The power of the gospel: Can black churches survive turbulent times?
When the Legislature tried to do away with affirmative action last year, Davis invited the politicians to Calvary Baptist to have a discussion with his congregation. The passion and determination in the room was palpable.
"We will continue to try to giving the poor and the voiceless power," Davis said. "That's what we believe the Bible teaches us is right."
Calvary sponsors many programs designed to uplift not only the African American community, but also to help build bridges with the rest of society. The church sponsors subsidized housing for the elderly and disabled. Only a handful of the residents in Calvary Tower, the church's low-income housing complex, are congregation members.
"I trust two people in this world," said 78-year-old Patsy Moore, who is able to maintain her independence because Calvary rents her an apartment for a mere $275 a month. "That's my eldest son and Pastor Davis."
Every Sunday morning, members team up with believers from a local predominately-Hispanic church to feed the homeless at Pioneer Park.
As volunteers dish up chili and hot dogs, biscuits and traditional Mexican soup, a recording of Calvary's distinctive choir plays in the background. A line snakes through the trees and around the playground, where some have stowed their clothing and bedding underneath the slide for safekeeping.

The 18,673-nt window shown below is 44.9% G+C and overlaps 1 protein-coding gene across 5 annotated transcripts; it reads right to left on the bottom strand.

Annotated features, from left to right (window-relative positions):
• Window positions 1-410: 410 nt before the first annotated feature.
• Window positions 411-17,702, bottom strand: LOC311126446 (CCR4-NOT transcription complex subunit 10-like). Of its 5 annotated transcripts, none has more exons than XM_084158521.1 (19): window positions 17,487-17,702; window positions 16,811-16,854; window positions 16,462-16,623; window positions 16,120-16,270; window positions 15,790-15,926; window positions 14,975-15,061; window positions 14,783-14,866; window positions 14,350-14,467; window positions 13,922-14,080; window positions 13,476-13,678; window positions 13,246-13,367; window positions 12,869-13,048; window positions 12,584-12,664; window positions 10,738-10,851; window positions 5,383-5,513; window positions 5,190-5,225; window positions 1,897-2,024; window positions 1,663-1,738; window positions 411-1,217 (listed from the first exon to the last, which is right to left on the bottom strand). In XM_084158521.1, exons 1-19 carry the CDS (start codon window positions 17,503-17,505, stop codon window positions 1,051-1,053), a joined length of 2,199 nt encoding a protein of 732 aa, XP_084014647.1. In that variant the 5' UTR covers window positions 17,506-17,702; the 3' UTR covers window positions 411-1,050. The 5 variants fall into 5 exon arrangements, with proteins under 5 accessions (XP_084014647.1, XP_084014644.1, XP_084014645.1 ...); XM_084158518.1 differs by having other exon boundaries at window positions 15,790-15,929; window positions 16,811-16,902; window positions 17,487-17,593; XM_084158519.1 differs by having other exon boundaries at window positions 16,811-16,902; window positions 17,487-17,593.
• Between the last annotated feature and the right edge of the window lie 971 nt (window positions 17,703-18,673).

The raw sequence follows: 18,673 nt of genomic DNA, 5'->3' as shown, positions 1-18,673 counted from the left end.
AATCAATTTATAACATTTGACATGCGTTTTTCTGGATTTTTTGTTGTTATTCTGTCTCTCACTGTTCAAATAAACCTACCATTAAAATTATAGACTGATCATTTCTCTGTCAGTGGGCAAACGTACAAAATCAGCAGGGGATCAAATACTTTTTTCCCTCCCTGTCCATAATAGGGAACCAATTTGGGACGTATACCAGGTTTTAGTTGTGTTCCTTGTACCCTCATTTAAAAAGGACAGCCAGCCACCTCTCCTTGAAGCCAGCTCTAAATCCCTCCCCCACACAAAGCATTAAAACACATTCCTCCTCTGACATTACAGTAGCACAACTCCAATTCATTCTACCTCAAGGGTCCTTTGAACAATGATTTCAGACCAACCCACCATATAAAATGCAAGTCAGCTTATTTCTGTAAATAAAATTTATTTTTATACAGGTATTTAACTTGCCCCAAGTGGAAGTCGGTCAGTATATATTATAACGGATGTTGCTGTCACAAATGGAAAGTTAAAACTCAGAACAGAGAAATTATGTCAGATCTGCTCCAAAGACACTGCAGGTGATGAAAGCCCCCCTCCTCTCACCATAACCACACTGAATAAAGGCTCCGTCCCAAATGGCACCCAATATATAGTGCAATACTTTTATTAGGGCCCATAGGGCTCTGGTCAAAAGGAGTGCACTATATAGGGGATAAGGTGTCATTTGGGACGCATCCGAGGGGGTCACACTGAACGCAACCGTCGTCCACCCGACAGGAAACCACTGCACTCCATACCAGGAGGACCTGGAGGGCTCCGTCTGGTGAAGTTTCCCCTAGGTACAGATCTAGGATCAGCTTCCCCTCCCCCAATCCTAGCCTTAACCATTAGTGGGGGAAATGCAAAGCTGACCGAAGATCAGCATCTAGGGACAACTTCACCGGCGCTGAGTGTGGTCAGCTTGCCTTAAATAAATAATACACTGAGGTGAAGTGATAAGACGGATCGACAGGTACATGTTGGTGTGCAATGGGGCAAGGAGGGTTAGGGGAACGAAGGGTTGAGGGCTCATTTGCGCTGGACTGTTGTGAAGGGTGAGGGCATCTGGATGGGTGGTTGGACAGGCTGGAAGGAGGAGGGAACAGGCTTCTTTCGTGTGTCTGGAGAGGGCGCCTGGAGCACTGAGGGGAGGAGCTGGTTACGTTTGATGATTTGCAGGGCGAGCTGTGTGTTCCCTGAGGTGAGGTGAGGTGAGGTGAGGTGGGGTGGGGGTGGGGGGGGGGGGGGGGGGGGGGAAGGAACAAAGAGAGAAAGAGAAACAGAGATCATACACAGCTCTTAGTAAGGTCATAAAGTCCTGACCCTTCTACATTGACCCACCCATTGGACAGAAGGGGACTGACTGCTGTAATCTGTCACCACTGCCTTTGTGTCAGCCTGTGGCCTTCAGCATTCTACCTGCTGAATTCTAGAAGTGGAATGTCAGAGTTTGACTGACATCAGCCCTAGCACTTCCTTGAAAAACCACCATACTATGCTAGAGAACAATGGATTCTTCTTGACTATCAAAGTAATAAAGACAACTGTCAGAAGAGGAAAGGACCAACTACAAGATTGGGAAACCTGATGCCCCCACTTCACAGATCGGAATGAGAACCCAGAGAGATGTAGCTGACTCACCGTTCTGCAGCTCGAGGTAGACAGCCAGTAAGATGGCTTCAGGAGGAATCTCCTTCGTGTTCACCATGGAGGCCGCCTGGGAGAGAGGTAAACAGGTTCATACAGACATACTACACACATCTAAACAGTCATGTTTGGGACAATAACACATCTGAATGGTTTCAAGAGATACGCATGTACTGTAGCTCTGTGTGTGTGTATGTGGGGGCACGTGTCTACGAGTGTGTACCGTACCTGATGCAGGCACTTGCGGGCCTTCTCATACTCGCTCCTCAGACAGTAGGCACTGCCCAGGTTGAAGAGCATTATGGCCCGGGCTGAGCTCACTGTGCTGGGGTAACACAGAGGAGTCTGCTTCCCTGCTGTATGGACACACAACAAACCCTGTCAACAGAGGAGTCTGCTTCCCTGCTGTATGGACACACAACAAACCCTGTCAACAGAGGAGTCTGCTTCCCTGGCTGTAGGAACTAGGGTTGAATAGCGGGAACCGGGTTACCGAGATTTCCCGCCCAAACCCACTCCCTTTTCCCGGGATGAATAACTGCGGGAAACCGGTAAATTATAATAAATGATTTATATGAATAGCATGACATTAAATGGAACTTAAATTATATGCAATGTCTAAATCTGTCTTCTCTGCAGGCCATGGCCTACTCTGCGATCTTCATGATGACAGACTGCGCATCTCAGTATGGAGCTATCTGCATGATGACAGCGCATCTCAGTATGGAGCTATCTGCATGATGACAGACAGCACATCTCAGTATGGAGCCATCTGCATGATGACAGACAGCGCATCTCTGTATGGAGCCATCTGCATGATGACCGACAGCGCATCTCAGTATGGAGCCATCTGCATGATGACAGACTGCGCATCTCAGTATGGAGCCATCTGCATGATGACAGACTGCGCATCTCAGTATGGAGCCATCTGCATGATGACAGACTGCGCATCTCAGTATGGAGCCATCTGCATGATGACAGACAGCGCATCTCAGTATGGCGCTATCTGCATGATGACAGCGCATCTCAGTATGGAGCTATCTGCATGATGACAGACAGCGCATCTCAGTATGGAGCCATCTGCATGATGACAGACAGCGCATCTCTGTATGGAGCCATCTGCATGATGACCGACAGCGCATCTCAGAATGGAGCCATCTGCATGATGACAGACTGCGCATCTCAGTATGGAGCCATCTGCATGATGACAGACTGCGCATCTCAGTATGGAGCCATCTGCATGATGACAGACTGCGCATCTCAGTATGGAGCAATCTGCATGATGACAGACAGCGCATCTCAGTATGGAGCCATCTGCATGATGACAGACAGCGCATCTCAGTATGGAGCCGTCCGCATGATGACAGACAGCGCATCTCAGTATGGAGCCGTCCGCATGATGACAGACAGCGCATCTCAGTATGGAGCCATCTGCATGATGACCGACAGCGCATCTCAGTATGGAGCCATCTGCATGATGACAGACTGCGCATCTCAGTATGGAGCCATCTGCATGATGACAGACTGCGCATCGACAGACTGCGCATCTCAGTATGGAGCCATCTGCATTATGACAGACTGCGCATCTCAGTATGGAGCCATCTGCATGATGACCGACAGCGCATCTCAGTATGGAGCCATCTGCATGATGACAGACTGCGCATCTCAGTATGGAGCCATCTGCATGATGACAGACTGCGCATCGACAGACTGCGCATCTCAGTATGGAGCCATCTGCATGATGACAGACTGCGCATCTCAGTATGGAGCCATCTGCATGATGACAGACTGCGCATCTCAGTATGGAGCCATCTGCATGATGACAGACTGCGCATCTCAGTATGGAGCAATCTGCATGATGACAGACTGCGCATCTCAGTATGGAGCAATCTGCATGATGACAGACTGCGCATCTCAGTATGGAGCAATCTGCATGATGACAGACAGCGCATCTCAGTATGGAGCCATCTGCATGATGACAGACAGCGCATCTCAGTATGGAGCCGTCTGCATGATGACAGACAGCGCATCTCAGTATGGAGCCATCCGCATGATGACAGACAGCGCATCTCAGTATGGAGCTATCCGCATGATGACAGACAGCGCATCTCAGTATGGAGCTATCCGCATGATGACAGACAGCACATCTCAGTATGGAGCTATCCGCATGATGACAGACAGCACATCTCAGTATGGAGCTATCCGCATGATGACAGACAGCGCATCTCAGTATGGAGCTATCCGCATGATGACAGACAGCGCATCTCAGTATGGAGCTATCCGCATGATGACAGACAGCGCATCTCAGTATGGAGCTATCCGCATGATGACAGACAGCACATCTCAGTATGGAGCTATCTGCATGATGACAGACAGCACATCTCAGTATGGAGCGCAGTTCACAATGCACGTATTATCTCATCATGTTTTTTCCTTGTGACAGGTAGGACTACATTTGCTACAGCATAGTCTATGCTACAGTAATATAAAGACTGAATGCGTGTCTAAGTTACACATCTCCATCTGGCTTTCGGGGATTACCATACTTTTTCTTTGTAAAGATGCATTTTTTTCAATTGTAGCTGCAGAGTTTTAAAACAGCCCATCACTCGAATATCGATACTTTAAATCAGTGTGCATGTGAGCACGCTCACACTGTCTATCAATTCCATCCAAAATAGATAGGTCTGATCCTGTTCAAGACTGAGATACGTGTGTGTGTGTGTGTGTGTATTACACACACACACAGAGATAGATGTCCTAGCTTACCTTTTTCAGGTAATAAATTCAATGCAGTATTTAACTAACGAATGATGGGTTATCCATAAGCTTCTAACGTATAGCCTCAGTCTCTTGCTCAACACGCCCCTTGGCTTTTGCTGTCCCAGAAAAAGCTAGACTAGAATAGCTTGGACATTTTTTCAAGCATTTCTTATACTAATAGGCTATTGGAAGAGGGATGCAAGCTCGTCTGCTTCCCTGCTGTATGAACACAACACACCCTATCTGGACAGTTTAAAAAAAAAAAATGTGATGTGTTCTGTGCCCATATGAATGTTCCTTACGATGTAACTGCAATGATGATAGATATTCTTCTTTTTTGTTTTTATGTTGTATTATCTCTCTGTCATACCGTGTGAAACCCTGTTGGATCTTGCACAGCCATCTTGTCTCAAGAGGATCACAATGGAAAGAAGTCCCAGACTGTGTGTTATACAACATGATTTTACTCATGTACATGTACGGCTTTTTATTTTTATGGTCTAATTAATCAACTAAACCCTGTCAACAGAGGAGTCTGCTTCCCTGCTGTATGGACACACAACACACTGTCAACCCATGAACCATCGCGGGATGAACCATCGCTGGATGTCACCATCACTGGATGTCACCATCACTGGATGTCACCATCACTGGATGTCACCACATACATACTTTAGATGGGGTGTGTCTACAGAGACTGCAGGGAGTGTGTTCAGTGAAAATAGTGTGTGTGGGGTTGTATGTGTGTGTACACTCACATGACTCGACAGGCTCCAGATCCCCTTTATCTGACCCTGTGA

"They're my family," says one volunteer, Mary Daniels, 63, of her fellow believers at Calvary Baptist Church.
Says another man, a non-believer with black leather skin and gnarled yellow nails, tapping his cane against the sidewalk, "I don't have much use for church. I don't need the food. I come here every Sunday because of my people. The black people. My people are here."
Member, nonmember, black, white, brown — Calvary Baptist doesn't care.
Davis prays for them all.
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